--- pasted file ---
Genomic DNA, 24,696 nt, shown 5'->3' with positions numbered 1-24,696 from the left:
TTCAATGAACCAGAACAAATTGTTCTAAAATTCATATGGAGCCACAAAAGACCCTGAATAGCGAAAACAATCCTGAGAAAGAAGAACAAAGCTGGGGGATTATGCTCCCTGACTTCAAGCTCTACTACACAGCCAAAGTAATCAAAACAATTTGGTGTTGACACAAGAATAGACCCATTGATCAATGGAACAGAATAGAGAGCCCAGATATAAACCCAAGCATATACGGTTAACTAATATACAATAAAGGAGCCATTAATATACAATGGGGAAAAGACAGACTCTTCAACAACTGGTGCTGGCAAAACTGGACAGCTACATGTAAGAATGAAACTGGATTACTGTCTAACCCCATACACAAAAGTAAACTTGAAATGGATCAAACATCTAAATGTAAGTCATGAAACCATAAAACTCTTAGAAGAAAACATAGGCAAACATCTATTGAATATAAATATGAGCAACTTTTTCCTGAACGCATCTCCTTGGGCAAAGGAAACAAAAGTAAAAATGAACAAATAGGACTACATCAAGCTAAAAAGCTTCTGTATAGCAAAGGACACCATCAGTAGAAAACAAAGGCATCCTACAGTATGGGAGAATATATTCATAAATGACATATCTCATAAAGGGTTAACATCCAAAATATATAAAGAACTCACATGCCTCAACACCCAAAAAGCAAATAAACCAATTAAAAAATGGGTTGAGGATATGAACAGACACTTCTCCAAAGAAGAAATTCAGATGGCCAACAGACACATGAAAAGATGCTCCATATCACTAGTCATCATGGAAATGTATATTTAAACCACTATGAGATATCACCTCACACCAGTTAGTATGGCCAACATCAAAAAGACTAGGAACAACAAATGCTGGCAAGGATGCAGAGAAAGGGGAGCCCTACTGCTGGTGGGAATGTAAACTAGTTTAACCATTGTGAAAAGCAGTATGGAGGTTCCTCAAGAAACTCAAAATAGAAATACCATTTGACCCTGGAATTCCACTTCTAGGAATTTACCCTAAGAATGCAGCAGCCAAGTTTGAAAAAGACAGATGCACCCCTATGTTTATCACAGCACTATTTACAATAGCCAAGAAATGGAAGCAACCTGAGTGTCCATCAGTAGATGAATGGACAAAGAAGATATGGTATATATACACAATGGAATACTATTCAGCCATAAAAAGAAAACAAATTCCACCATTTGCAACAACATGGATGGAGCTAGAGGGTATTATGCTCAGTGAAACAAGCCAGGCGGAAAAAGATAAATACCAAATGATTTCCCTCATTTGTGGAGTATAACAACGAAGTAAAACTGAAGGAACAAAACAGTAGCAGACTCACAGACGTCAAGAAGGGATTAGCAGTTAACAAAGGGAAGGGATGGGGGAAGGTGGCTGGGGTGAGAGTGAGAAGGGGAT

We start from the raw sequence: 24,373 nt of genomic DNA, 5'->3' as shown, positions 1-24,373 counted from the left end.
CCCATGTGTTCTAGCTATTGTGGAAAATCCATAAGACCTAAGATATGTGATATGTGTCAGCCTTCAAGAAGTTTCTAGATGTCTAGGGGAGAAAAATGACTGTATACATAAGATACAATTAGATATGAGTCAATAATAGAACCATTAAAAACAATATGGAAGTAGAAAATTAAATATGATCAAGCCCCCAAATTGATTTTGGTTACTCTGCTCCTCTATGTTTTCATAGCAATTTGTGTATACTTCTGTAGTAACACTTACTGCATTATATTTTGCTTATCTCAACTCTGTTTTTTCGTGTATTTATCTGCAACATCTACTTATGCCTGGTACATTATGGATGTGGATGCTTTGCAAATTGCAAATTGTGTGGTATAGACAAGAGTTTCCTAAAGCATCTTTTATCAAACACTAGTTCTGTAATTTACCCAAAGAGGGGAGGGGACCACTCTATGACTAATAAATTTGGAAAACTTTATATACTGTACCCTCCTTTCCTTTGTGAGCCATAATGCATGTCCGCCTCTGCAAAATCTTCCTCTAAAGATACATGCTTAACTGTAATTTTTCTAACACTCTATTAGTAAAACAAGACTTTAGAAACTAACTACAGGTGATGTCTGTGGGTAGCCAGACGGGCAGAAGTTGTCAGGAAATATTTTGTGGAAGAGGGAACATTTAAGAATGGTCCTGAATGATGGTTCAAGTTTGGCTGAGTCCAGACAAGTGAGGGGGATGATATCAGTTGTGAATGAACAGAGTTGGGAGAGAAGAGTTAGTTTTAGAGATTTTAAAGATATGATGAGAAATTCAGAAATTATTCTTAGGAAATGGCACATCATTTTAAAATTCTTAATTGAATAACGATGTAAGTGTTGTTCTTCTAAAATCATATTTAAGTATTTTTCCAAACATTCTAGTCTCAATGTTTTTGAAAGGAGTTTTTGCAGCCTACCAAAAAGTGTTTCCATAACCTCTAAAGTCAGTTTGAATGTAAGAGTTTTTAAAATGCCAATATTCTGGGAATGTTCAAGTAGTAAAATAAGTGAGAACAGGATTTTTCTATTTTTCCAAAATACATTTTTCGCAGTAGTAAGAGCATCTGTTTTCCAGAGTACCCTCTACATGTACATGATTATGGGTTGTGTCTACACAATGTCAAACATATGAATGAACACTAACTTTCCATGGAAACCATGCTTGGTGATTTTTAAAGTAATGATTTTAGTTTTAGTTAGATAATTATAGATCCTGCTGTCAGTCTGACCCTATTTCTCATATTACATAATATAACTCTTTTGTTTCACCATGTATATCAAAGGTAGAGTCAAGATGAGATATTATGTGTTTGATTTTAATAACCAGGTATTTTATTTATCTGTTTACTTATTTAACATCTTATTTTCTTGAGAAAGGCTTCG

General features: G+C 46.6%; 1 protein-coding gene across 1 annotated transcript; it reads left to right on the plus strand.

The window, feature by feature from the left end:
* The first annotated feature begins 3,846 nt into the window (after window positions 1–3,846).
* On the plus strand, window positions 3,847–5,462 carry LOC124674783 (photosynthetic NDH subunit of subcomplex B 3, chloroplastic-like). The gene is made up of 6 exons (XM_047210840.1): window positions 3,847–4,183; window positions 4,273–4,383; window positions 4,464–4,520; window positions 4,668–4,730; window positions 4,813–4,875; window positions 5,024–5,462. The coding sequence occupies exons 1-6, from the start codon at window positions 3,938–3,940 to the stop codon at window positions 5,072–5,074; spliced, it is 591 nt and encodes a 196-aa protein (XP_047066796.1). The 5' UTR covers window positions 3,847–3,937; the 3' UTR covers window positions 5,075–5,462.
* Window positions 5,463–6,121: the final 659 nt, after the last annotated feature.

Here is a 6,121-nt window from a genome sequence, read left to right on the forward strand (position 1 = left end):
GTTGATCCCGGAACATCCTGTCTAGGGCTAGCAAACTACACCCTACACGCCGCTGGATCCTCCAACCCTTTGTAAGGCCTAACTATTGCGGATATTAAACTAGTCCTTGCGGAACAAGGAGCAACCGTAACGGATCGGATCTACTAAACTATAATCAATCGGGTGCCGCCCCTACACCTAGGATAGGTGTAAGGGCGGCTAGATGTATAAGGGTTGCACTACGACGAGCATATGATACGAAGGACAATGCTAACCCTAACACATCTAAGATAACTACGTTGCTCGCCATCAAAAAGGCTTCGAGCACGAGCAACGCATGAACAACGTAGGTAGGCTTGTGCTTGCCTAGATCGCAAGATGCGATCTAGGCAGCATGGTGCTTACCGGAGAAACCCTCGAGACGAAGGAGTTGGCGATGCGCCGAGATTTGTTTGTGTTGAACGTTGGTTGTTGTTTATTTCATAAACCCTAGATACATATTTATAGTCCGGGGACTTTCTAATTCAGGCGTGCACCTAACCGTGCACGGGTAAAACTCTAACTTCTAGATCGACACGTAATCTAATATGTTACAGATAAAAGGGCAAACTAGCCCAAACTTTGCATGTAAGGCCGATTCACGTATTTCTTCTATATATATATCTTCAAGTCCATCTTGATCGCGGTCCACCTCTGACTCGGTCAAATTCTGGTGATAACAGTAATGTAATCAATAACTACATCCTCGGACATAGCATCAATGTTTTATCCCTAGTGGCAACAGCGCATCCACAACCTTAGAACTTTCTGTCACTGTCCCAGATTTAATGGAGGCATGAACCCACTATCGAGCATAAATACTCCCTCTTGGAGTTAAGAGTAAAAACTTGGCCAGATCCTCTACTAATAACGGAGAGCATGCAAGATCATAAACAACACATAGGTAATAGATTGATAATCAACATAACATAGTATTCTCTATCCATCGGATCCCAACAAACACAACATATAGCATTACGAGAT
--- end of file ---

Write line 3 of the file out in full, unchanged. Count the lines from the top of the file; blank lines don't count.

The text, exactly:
We start from the raw sequence: 24,373 nt of genomic DNA, 5'->3' as shown, positions 1-24,373 counted from the left end.